Ms Freda Amoatin, Vice President of the University of Ghana Medical Students Association, has stressed the need to intensify the campaign against stigmatization of persons living with HIV and AIDS.
She said that if the public becomes aware that people living with the disease are leading normal lives, people would realise that the disease is not necessarily a definite death sentence.
Mr Amoatin made the call in an interview with the Ghana News Agency in Accra on Friday, after an HIV and AIDS screening exercise, by the association, as part of the 50th anniversary activities of the University of Ghana Medical School.
She said because of the terminal nature of the disease, people naturally had a morbid fear for it.
Mr Amoatin said it was interesting to note that while some other diseases had a mode of transmission that easily put people at risk, HIV and AIDS was not easily transmitted.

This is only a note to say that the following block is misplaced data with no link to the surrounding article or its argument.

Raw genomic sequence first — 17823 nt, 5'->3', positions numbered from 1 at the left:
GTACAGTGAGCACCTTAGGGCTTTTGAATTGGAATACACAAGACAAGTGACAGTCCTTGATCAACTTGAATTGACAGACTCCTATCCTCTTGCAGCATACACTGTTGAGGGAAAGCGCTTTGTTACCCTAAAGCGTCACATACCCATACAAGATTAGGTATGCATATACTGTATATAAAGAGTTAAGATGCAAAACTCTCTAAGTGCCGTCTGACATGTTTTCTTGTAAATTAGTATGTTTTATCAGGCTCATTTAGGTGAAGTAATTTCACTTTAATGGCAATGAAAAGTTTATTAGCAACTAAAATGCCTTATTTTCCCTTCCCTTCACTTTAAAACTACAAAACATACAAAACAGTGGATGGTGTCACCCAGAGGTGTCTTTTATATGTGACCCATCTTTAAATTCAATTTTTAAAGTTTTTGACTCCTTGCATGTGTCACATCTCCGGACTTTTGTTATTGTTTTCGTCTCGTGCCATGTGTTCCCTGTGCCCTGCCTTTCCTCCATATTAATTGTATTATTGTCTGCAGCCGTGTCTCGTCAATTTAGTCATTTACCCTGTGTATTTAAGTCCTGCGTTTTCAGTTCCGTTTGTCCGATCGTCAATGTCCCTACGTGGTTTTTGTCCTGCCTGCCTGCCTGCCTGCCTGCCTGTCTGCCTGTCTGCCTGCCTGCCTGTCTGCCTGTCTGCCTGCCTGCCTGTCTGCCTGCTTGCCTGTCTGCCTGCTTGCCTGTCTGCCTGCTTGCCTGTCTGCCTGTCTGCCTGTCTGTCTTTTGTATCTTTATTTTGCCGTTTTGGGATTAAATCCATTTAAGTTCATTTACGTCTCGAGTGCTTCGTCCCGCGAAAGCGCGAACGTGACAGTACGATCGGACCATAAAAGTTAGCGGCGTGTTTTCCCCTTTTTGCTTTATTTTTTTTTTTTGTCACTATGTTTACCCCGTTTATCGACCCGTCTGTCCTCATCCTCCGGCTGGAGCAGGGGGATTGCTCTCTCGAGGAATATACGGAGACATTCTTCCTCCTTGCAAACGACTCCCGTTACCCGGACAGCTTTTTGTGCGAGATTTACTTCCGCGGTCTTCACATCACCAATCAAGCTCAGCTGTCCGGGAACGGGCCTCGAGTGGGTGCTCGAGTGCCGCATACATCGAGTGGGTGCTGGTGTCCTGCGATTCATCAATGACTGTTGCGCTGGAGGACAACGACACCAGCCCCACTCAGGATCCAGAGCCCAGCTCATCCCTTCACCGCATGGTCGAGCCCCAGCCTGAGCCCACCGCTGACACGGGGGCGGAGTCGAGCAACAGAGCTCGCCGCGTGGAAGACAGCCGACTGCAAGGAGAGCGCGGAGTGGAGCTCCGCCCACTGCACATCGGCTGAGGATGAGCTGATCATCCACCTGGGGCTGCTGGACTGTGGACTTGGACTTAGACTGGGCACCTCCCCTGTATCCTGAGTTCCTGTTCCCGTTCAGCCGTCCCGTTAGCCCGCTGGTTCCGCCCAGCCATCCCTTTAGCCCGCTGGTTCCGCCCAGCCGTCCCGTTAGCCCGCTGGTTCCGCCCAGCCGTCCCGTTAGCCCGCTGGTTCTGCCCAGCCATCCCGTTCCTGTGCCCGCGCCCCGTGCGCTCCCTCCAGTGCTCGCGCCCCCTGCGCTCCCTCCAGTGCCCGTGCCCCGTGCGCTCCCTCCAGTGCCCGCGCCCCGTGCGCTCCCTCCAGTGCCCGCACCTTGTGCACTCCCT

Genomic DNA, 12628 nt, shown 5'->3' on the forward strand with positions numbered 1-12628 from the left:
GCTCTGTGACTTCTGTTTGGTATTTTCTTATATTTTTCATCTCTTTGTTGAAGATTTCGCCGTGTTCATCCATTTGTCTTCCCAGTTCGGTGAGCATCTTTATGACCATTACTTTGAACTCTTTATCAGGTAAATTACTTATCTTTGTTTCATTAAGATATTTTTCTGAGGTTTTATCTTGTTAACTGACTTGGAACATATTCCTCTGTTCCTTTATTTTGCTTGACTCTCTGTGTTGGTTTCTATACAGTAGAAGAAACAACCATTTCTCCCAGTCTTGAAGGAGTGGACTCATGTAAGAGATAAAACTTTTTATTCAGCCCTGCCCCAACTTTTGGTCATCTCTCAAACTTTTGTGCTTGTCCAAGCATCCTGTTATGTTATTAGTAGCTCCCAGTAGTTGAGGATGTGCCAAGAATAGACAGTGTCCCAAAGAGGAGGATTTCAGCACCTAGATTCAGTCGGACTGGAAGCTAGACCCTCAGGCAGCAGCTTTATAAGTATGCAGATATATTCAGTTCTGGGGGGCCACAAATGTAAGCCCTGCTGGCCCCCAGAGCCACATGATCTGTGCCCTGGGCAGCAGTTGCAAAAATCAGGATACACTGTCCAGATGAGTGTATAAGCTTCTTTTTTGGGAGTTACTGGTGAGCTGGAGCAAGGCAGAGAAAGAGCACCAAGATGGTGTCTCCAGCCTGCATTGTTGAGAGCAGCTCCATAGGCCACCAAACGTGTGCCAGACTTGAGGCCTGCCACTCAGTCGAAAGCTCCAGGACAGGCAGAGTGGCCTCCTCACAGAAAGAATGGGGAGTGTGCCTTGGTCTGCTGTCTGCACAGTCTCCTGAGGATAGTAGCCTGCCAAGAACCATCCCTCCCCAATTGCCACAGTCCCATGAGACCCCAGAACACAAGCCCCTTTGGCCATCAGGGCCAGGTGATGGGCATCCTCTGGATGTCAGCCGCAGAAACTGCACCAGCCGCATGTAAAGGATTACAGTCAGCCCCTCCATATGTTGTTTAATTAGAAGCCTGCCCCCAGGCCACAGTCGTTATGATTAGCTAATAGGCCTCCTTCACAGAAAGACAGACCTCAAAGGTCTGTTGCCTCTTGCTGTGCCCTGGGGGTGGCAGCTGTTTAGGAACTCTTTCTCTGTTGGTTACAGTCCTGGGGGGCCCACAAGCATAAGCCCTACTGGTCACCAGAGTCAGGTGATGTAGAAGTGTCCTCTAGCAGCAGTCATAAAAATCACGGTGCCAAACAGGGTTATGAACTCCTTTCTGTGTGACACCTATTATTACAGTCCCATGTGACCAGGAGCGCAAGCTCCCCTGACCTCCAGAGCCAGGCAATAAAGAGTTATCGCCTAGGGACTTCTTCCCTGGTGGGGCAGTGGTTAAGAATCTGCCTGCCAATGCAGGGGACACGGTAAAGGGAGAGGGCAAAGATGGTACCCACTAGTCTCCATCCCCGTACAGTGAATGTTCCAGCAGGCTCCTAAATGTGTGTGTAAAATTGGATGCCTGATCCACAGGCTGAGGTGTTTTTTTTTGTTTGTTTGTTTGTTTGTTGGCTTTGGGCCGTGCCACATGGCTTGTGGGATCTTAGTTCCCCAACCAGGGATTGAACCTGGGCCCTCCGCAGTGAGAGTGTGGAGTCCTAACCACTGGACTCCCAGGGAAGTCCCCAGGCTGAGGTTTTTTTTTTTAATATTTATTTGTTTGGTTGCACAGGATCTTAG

“The virus needs to enter your body through a cut on your skin. Even if blood containing the virus is poured on your skin and there is no cut, you could simply wash it off without being infected,” she said.
Ms Amoatin expressed the hope that with time, people would have a more open attitude towards issues concerning the human reproductive system.
“Opening up on the subject, informs us a lot more on what needs to be done, to ensure that through the promotion of responsible behaviour, we can control the spread of HIV and AIDS.”
Other activities for the week-long anniversary celebration include sporting activities, an interaction by the students with their lecturers, and a debate.